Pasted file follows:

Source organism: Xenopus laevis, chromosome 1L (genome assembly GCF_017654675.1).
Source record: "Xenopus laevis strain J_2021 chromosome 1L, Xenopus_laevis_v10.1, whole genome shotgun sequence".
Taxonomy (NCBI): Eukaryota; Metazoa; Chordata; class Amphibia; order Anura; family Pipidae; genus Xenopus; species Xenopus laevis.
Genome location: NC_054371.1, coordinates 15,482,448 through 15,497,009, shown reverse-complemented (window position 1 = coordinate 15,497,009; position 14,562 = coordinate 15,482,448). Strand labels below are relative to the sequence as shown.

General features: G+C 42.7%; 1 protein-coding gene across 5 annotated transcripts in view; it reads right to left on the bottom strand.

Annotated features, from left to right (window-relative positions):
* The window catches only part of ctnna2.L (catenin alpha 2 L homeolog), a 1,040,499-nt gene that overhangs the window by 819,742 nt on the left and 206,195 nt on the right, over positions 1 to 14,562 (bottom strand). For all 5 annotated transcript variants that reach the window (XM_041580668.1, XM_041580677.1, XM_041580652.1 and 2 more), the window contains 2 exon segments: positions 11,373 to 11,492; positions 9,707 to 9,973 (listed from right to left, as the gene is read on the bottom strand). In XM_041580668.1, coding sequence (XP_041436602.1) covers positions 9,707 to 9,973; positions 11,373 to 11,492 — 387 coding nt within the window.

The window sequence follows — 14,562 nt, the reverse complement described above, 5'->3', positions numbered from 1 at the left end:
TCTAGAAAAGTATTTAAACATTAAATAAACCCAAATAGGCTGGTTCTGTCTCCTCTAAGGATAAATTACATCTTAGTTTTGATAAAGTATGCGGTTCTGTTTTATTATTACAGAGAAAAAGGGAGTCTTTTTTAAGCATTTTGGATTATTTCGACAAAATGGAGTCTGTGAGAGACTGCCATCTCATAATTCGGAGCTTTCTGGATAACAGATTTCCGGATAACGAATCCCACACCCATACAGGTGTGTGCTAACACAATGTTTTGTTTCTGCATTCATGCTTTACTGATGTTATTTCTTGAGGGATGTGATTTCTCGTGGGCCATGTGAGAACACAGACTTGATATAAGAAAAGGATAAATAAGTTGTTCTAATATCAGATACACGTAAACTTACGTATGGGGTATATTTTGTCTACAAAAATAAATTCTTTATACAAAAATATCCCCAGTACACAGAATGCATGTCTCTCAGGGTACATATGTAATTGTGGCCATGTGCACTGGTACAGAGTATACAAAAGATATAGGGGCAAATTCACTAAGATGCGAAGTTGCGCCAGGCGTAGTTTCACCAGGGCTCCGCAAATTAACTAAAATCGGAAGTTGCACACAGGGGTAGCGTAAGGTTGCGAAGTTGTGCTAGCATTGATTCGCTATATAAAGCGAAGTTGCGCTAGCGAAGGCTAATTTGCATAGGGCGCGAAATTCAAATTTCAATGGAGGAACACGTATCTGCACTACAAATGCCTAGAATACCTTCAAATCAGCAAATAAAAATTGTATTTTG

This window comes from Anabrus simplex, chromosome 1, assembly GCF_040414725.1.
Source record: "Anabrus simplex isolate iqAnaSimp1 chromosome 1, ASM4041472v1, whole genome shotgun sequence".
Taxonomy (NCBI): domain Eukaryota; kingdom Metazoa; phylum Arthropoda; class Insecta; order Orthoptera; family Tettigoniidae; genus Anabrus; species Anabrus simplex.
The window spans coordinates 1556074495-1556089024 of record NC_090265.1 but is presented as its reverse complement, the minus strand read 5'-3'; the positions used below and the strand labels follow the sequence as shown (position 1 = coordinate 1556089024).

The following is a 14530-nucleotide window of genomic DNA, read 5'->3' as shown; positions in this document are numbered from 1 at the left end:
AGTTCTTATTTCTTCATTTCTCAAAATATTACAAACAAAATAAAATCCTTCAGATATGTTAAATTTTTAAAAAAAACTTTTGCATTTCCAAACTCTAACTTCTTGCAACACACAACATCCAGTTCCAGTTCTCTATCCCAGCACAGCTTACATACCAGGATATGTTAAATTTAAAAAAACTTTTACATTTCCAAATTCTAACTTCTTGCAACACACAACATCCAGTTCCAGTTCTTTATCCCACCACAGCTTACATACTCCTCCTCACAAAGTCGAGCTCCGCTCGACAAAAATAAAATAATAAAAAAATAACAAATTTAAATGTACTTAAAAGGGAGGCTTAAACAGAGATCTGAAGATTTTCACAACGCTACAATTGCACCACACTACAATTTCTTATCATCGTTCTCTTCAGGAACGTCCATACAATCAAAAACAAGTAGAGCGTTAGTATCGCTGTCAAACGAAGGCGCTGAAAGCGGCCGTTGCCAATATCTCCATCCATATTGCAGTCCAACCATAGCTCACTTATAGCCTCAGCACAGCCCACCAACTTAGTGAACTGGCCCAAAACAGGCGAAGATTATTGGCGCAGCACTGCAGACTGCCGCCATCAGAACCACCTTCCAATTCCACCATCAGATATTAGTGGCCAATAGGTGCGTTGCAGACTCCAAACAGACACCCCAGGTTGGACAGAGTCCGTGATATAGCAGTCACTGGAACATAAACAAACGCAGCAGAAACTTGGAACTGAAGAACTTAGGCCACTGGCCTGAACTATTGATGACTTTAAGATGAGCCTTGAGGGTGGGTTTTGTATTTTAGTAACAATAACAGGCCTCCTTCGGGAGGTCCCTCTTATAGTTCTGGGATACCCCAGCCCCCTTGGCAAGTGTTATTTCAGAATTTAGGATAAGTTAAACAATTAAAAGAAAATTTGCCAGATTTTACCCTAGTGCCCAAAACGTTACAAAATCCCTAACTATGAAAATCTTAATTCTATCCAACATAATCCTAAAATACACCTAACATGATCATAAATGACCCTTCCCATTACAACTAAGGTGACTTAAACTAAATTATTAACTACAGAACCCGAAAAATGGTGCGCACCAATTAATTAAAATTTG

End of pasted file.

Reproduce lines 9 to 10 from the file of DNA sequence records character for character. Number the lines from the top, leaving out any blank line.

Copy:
TCTAGAAAAGTATTTAAACATTAAATAAACCCAAATAGGCTGGTTCTGTCTCCTCTAAGGATAAATTACATCTTAGTTTTGATAAAGTATGCGGTTCTGTTTTATTATTACAGAGAAAAAGGGAGTCTTTTTTAAGCATTTTGGATTATTTCGACAAAATGGAGTCTGTGAGAGACTGCCATCTCATAATTCGGAGCTTTCTGGATAACAGATTTCCGGATAACGAATCCCACACCCATACAGGTGTGTGCTAACACAATGTTTTGTTTCTGCATTCATGCTTTACTGATGTTATTTCTTGAGGGATGTGATTTCTCGTGGGCCATGTGAGAACACAGACTTGATATAAGAAAAGGATAAATAAGTTGTTCTAATATCAGATACACGTAAACTTACGTATGGGGTATATTTTGTCTACAAAAATAAATTCTTTATACAAAAATATCCCCAGTACACAGAATGCATGTCTCTCAGGGTACATATGTAATTGTGGCCATGTGCACTGGTACAGAGTATACAAAAGATATAGGGGCAAATTCACTAAGATGCGAAGTTGCGCCAGGCGTAGTTTCACCAGGGCTCCGCAAATTAACTAAAATCGGAAGTTGCACACAGGGGTAGCGTAAGGTTGCGAAGTTGTGCTAGCATTGATTCGCTATATAAAGCGAAGTTGCGCTAGCGAAGGCTAATTTGCATAGGGCGCGAAATTCAAATTTCAATGGAGGAACACGTATCTGCACTACAAATGCCTAGAATACCTTCAAATCAGCAAATAAAAATTGTATTTTG

This window comes from Anabrus simplex, chromosome 1, assembly GCF_040414725.1.